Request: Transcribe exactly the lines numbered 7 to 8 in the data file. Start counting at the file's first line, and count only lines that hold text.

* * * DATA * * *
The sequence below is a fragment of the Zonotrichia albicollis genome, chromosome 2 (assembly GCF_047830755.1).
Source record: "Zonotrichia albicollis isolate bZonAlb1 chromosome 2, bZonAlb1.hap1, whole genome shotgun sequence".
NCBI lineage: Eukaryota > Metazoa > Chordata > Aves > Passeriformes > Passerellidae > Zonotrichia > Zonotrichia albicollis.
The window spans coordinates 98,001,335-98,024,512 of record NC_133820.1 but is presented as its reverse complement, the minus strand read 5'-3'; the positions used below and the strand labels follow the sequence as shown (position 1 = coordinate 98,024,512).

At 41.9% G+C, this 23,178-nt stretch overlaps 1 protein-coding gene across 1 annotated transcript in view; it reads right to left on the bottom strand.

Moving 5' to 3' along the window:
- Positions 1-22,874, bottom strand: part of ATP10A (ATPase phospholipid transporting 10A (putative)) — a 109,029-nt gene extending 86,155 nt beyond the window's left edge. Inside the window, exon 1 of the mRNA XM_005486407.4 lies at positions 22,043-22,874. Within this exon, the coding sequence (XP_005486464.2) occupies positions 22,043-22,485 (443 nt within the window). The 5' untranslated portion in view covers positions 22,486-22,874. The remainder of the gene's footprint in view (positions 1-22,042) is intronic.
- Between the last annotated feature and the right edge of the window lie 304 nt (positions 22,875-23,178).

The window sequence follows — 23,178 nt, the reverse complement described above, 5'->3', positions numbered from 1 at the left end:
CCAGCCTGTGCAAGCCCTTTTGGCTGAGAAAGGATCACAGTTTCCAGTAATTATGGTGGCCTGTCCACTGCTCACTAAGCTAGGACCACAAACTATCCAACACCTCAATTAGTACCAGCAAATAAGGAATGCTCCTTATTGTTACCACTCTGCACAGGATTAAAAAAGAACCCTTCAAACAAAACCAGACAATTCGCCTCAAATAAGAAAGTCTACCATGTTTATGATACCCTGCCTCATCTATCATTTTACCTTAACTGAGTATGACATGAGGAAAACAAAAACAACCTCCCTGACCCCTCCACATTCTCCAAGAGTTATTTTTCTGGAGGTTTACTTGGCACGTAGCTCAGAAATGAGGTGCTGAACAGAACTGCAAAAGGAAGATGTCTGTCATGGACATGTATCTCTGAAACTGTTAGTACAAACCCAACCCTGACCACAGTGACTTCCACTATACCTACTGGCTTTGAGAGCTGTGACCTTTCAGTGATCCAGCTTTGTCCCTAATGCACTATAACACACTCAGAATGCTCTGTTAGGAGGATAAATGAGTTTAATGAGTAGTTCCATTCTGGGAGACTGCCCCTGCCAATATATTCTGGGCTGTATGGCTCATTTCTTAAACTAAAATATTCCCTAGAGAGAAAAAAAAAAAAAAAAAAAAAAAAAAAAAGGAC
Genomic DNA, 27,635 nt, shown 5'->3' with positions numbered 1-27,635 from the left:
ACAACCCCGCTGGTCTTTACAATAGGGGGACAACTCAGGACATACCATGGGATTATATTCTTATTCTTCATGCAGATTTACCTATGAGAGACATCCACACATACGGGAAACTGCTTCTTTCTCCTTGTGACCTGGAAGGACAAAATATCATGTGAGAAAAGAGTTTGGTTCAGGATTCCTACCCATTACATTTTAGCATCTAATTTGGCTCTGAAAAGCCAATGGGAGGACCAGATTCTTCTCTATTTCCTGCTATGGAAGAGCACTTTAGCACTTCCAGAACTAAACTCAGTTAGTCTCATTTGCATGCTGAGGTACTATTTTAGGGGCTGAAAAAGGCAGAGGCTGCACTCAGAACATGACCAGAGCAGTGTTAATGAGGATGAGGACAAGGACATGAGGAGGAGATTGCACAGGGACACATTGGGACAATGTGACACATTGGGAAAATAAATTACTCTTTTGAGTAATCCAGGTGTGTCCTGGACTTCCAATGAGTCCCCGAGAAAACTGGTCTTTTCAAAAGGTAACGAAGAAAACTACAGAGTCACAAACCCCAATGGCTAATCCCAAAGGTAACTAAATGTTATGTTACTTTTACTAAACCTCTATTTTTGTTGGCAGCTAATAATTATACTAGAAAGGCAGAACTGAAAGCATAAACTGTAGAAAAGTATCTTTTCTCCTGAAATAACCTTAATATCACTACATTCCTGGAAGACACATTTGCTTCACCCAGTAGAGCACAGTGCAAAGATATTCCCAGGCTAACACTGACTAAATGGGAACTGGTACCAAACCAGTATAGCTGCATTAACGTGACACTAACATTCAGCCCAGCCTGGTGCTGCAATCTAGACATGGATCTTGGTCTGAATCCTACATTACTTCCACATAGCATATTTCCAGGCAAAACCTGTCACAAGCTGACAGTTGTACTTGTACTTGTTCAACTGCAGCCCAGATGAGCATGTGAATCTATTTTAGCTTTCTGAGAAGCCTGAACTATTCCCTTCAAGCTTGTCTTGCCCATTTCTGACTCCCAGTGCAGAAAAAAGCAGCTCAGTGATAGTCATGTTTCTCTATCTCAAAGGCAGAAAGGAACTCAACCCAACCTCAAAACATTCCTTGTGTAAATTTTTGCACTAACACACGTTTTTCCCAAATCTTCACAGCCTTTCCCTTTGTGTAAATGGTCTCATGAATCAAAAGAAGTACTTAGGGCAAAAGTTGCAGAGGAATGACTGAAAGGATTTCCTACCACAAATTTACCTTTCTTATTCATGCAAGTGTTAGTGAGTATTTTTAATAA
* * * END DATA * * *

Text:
- Positions 1-22,874, bottom strand: part of ATP10A (ATPase phospholipid transporting 10A (putative)) — a 109,029-nt gene extending 86,155 nt beyond the window's left edge. Inside the window, exon 1 of the mRNA XM_005486407.4 lies at positions 22,043-22,874. Within this exon, the coding sequence (XP_005486464.2) occupies positions 22,043-22,485 (443 nt within the window). The 5' untranslated portion in view covers positions 22,486-22,874. The remainder of the gene's footprint in view (positions 1-22,042) is intronic.
- Between the last annotated feature and the right edge of the window lie 304 nt (positions 22,875-23,178).